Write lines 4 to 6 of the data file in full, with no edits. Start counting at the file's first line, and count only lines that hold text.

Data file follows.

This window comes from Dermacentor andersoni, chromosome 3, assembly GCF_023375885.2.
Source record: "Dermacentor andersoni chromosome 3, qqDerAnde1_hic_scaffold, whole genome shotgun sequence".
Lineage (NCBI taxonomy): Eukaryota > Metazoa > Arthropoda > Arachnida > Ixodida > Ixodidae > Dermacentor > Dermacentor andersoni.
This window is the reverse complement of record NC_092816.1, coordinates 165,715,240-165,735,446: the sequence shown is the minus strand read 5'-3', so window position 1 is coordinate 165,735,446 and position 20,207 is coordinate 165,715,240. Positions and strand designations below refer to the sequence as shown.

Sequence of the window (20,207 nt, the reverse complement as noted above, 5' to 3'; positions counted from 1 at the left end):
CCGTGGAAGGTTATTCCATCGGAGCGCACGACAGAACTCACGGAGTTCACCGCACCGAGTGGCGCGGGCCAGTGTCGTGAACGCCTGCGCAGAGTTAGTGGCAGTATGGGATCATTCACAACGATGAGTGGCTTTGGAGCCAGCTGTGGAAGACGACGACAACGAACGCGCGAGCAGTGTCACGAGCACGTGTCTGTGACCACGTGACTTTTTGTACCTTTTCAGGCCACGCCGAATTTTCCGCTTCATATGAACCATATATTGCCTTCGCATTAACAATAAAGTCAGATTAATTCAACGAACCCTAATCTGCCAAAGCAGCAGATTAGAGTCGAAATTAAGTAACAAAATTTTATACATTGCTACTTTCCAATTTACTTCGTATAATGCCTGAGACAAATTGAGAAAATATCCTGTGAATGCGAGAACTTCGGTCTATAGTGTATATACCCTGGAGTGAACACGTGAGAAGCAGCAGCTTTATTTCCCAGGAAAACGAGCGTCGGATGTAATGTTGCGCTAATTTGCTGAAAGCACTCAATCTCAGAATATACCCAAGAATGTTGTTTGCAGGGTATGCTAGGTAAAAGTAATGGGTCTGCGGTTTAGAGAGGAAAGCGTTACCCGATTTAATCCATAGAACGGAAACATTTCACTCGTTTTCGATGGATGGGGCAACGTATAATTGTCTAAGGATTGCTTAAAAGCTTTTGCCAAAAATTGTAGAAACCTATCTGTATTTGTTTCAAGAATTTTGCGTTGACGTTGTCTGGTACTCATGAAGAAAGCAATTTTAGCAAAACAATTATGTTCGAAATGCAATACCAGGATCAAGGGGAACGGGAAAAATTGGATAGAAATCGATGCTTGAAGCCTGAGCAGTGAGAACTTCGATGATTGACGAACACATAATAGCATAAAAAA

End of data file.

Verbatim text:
This window is the reverse complement of record NC_092816.1, coordinates 165,715,240-165,735,446: the sequence shown is the minus strand read 5'-3', so window position 1 is coordinate 165,735,446 and position 20,207 is coordinate 165,715,240. Positions and strand designations below refer to the sequence as shown.

Sequence of the window (20,207 nt, the reverse complement as noted above, 5' to 3'; positions counted from 1 at the left end):
CCGTGGAAGGTTATTCCATCGGAGCGCACGACAGAACTCACGGAGTTCACCGCACCGAGTGGCGCGGGCCAGTGTCGTGAACGCCTGCGCAGAGTTAGTGGCAGTATGGGATCATTCACAACGATGAGTGGCTTTGGAGCCAGCTGTGGAAGACGACGACAACGAACGCGCGAGCAGTGTCACGAGCACGTGTCTGTGACCACGTGACTTTTTGTACCTTTTCAGGCCACGCCGAATTTTCCGCTTCATATGAACCATATATTGCCTTCGCATTAACAATAAAGTCAGATTAATTCAACGAACCCTAATCTGCCAAAGCAGCAGATTAGAGTCGAAATTAAGTAACAAAATTTTATACATTGCTACTTTCCAATTTACTTCGTATAATGCCTGAGACAAATTGAGAAAATATCCTGTGAATGCGAGAACTTCGGTCTATAGTGTATATACCCTGGAGTGAACACGTGAGAAGCAGCAGCTTTATTTCCCAGGAAAACGAGCGTCGGATGTAATGTTGCGCTAATTTGCTGAAAGCACTCAATCTCAGAATATACCCAAGAATGTTGTTTGCAGGGTATGCTAGGTAAAAGTAATGGGTCTGCGGTTTAGAGAGGAAAGCGTTACCCGATTTAATCCATAGAACGGAAACATTTCACTCGTTTTCGATGGATGGGGCAACGTATAATTGTCTAAGGATTGCTTAAAAGCTTTTGCCAAAAATTGTAGAAACCTATCTGTATTTGTTTCAAGAATTTTGCGTTGACGTTGTCTGGTACTCATGAAGAAAGCAATTTTAGCAAAACAATTATGTTCGAAATGCAATACCAGGATCAAGGGGAACGGGAAAAATTGGATAGAAATCGATGCTTGAAGCCTGAGCAGTGAGAACTTCGATGATTGACGAACACATAATAGCATAAAAAA